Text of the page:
According to the store shelves full of plastic grass and chocolate bunnies, Easter season is well underway. But for the Christian, Easter is more than dying eggs and filling baskets. It’s an annual reminder of the eternal hope we have because of Jesus’ resurrection.
Consider the words spoken by the angel at the empty tomb in Matthew 28:6: “He is not here; for He is risen, as He said. Come, see the place where the Lord lay.” Jesus was dead, and now He’s alive! What a reason to celebrate!
How does your family celebrate Easter? Family traditions of church, egg hunts, and ham dinners are a great way to make memories together and appreciate the day of Easter. But sometimes in the bustle of school, work, and other commitments, Easter kind of “sneaks up” on you doesn’t it? And maybe it becomes a check mark on your calendar after the day is over.
If you’re like me, it takes a measure of intentionality to align your heart and home to the sacredness of why we celebrate Easter. And that might mean letting Easter celebrations spill over to more than a single day, but rather a remembrance over a span of time. Let’s let Matthew 28:6 be our guide, shall we?
Week One: He is not here.
At the beginning of the chapter we’re told that “Mary Magdalene and the other Mary came to look at the grave” (Matt 28:1). In the gospel of Mark, it adds that these women came to anoint Jesus’ body with burial spices.
But I think their graveside intention was more emotional than practical. (Mark says they recognized they’d never be able to roll the stone away for those spices anyway!) These were grieving women, women who had just experienced great loss. I think these women came to the tomb to simply be near. Those of us who’ve lost loved ones may empathize; even though the person is gone, sometimes processing sorrow calls for a closeness to their earthly shell.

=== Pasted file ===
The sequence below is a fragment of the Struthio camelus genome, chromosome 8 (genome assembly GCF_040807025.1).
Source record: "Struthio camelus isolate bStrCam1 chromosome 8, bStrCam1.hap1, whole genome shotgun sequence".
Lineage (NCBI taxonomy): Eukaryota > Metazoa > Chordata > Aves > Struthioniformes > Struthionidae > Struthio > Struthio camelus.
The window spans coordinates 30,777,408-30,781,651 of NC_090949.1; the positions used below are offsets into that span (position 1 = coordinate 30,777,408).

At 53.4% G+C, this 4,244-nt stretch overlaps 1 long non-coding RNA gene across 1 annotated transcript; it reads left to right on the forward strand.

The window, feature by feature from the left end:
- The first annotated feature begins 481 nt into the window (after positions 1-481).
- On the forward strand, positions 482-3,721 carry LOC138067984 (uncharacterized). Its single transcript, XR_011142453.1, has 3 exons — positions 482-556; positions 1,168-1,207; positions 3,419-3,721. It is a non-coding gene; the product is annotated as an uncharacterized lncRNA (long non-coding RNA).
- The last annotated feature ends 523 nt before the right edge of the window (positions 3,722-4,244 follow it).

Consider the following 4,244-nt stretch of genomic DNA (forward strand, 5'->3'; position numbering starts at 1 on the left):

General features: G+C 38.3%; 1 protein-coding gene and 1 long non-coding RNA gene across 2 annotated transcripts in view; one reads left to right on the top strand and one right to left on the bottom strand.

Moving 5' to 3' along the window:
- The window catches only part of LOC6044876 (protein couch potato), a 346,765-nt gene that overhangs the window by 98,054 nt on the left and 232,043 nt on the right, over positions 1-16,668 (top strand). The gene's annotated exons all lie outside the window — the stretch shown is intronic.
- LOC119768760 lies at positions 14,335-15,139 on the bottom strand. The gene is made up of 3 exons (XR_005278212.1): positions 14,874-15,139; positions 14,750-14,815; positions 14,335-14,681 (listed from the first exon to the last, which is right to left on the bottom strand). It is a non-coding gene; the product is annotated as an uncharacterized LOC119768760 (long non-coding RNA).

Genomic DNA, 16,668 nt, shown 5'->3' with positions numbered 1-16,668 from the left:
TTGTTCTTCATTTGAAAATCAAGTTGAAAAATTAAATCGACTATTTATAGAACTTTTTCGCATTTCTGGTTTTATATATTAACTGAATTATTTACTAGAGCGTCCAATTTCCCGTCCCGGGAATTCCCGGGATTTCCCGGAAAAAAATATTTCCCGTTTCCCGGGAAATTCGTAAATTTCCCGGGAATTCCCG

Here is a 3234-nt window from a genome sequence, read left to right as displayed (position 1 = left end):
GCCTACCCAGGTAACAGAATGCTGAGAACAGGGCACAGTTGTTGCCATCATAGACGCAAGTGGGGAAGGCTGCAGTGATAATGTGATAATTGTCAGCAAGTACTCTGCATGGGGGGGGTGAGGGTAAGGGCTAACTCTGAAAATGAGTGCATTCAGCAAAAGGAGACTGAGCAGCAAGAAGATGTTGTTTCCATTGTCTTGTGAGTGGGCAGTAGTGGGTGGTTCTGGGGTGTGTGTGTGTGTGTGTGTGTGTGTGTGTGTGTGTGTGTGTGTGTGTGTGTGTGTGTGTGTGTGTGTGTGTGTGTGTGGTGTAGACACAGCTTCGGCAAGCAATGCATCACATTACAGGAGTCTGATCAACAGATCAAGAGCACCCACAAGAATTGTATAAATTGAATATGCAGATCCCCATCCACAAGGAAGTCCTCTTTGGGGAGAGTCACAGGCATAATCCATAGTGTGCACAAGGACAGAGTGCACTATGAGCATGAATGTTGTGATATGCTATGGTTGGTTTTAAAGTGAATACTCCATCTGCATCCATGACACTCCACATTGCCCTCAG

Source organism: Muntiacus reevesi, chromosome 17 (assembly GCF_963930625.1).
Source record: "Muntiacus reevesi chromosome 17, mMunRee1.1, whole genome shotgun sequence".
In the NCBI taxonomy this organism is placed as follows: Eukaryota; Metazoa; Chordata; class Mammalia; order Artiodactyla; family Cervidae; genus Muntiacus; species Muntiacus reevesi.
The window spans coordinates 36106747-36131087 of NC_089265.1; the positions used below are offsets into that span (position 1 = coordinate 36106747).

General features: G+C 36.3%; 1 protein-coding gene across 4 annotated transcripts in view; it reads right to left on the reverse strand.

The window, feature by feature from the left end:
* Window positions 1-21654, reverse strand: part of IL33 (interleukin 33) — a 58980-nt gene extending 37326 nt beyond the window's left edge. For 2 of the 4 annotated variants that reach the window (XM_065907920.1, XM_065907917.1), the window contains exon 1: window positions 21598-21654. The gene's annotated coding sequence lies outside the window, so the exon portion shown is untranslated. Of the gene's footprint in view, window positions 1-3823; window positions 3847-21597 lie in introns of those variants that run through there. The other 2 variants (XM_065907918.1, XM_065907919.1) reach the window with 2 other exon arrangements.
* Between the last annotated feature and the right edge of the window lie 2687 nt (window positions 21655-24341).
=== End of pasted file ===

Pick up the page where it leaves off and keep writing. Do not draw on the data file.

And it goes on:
These words of the angel are so very tender then, aren’t they? God welcomes us to draw near, wants us to come close through Jesus. But Jesus cannot be found among the dead. No. “He is not here,” not in this tomb.
What a message to those who want to be near Jesus. Yes, come close — but not here, not to merely a shell. Come close to the Lord who is alive and well, ministering to our sorrows through his Spirit and interceding to the Father on our behalf.
This week, let’s celebrate the reality that Jesus is not in the tomb, but instead is here with us. Praise God, we can draw near to Him anywhere!
* Create a mini empty tomb garden and watch the grass bloom over the month.
* Personalize an egg wreath with Easter scripture verses as a subtle outward testimony of your family’s reason for celebrating.
Week Two: For He is risen.
Put yourself in the shoes of the women for a second. They had recently seen Jesus brutally killed; they knew he was definitely dead. Now this warrior of lightning says that He is risen, and what is their response? “Fear and great joy” (Matt 28:8).
Fear and joy. At first, those emotions seem a bit contradictory. But when you think about it, they both make a lot of sense. After all, the implication of Jesus’ resurrection was twofold: 1) He is God and 2) He is Life.
First, the fear may have related to the fact that Jesus is God. The gospels recount three times that Jesus raised dead individuals to life: The widow’s son (Luke 7), Jairus’ daughter (Luke 8), and Lazarus (John 11). These women would be well aware of his resurrection power, a power that could only come from God, the author and creator of life.
But like other people (Luke 7), they probably also knew of God displaying that power through prophets like Elisha in the past. This was the first time someone raised himself from the dead! And that could only mean one thing: they had been walking and talking with God in the flesh all this time. No wonder they were afraid!